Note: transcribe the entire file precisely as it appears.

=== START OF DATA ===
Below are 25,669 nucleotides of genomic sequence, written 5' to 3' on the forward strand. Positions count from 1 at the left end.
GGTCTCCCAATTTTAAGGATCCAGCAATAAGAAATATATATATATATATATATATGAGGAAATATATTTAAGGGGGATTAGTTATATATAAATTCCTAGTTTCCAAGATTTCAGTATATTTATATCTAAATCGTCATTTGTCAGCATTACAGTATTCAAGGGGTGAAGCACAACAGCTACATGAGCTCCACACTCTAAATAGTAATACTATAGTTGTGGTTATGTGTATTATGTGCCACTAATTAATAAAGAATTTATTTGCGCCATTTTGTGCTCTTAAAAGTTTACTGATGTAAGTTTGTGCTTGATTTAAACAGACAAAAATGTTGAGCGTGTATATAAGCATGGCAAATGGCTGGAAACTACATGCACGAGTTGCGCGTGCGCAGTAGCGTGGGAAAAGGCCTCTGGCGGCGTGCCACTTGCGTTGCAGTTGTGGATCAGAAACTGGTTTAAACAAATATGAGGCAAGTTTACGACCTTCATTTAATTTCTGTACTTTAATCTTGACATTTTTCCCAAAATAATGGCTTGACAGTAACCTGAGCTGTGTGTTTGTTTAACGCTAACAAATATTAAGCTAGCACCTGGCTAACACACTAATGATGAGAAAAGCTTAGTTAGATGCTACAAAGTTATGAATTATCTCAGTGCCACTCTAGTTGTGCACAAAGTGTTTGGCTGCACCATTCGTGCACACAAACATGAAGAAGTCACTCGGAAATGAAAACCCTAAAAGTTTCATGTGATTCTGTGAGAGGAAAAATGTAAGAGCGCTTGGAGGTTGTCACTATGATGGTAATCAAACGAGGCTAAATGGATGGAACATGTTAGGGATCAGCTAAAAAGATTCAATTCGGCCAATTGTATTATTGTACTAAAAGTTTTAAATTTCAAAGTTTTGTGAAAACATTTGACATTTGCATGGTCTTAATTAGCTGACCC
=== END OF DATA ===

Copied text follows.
Below are 25,669 nucleotides of genomic sequence, written 5' to 3' on the forward strand. Positions count from 1 at the left end.
GGTCTCCCAATTTTAAGGATCCAGCAATAAGAAATATATATATATATATATATATGAGGAAATATATTTAAGGGGGATTAGTTATATATAAATTCCTAGTTTCCAAGATTTCAGTATATTTATATCTAAATCGTCATTTGTCAGCATTACAGTATTCAAGGGGTGAAGCACAACAGCTACATGAGCTCCACACTCTAAATAGTAATACTATAGTTGTGGTTATGTGTATTATGTGCCACTAATTAATAAAGAATTTATTTGCGCCATTTTGTGCTCTTAAAAGTTTACTGATGTAAGTTTGTGCTTGATTTAAACAGACAAAAATGTTGAGCGTGTATATAAGCATGGCAAATGGCTGGAAACTACATGCACGAGTTGCGCGTGCGCAGTAGCGTGGGAAAAGGCCTCTGGCGGCGTGCCACTTGCGTTGCAGTTGTGGATCAGAAACTGGTTTAAACAAATATGAGGCAAGTTTACGACCTTCATTTAATTTCTGTACTTTAATCTTGACATTTTTCCCAAAATAATGGCTTGACAGTAACCTGAGCTGTGTGTTTGTTTAACGCTAACAAATATTAAGCTAGCACCTGGCTAACACACTAATGATGAGAAAAGCTTAGTTAGATGCTACAAAGTTATGAATTATCTCAGTGCCACTCTAGTTGTGCACAAAGTGTTTGGCTGCACCATTCGTGCACACAAACATGAAGAAGTCACTCGGAAATGAAAACCCTAAAAGTTTCATGTGATTCTGTGAGAGGAAAAATGTAAGAGCGCTTGGAGGTTGTCACTATGATGGTAATCAAACGAGGCTAAATGGATGGAACATGTTAGGGATCAGCTAAAAAGATTCAATTCGGCCAATTGTATTATTGTACTAAAAGTTTTAAATTTCAAAGTTTTGTGAAAACATTTGACATTTGCATGGTCTTAATTAGCTGACCC